But instead of addressing core issues like poor conviction rates, under-reporting of rape cases by victims (studies indicate that for every reported case of rape, more than 50 go unreported), the lack of faith between the victim and the police and the insensitivity of the police personnel towards women, our police and ministers want to ban late-night work shifts or keep women away from unconventional jobs like bartenders.
HAVE WE created a system that instills fear in the heart of offenders, promotes deterrence and ensures that offenders get exemplary punishment? While we may have excellent statutes to deal with crimes against women, do we also have the police machinery to implement the law in its letter and spirit? Are police stations of the NCR being manned by professional and efficient police officers who can deliver justice to hapless women turning up at their doors?
TEHELKA decided to investigate the conduct and approach of Station House Officers (SHOs) and their deputies who are in charge of police stations in the NCR. These cops are the first point of contact for any victim of sexual assault when they have to lodge a complaint. The objective was to find out if there was any latent bias among the police personnel towards rape victims.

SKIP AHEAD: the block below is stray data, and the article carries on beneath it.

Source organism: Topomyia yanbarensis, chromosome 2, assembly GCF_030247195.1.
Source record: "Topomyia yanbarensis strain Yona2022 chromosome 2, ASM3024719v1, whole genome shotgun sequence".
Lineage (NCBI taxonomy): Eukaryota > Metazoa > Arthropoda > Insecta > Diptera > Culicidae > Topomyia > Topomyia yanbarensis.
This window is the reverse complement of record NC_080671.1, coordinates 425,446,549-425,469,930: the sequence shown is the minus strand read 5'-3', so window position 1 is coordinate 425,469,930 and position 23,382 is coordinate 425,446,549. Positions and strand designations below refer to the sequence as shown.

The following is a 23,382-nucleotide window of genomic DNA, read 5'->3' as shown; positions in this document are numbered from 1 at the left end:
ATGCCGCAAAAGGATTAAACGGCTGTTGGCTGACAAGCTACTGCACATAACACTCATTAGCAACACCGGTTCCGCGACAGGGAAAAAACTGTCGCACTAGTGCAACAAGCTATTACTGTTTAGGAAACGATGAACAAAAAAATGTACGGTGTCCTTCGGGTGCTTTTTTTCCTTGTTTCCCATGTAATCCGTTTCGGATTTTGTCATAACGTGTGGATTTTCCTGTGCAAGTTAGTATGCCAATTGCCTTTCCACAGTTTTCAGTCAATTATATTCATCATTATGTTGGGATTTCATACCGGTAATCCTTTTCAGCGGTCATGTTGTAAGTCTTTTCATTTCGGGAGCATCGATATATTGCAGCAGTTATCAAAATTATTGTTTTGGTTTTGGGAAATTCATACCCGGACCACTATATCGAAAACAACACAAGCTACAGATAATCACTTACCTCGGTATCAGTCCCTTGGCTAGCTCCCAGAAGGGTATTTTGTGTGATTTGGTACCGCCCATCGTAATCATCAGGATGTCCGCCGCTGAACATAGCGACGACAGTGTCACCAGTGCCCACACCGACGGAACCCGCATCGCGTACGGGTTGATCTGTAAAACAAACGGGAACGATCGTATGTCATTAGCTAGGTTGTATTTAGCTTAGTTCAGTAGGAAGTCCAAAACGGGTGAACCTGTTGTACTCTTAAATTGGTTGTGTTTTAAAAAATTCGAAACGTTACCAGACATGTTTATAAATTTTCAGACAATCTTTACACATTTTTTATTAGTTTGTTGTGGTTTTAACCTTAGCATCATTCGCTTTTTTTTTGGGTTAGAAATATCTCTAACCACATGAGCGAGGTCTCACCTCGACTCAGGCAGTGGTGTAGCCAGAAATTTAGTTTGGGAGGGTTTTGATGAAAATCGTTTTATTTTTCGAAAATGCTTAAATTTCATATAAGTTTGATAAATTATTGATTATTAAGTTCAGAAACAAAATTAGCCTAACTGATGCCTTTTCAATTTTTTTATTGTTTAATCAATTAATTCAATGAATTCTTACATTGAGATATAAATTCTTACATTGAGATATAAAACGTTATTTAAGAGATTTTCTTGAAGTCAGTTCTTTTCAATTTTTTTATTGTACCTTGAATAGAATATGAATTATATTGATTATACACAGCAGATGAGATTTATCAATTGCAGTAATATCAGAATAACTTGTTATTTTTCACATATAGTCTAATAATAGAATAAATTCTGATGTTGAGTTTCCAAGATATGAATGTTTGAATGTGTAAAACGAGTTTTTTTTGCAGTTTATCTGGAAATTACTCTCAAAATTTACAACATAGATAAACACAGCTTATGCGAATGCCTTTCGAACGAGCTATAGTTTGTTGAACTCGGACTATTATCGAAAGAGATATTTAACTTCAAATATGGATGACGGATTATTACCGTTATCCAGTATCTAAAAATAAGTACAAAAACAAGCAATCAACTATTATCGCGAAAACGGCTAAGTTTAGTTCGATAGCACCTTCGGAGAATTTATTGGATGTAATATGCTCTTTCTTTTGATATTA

In a two-week long investigation, TEHELKA undercover reporters posing as research scholars, visited 23 stations across the NCR and spoke to more than 30 policemen with experience of 20-30 years. The reporters did not make misogynistic comments or incite the policemen to say or do something they wouldn’t have otherwise said or done. The line of inquiry was to be completely neutral and non-partisan. And what we came back with was shocking.
Our two week long investigation reveals that the NCR, which houses some of the leading industries from around the world and where lakhs of women work alongside men, is policed by the cops with a 19th century mindset.
Every time a rape accused gets away due to shoddy investigations, it reinforces the cops’ belief: she had asked for it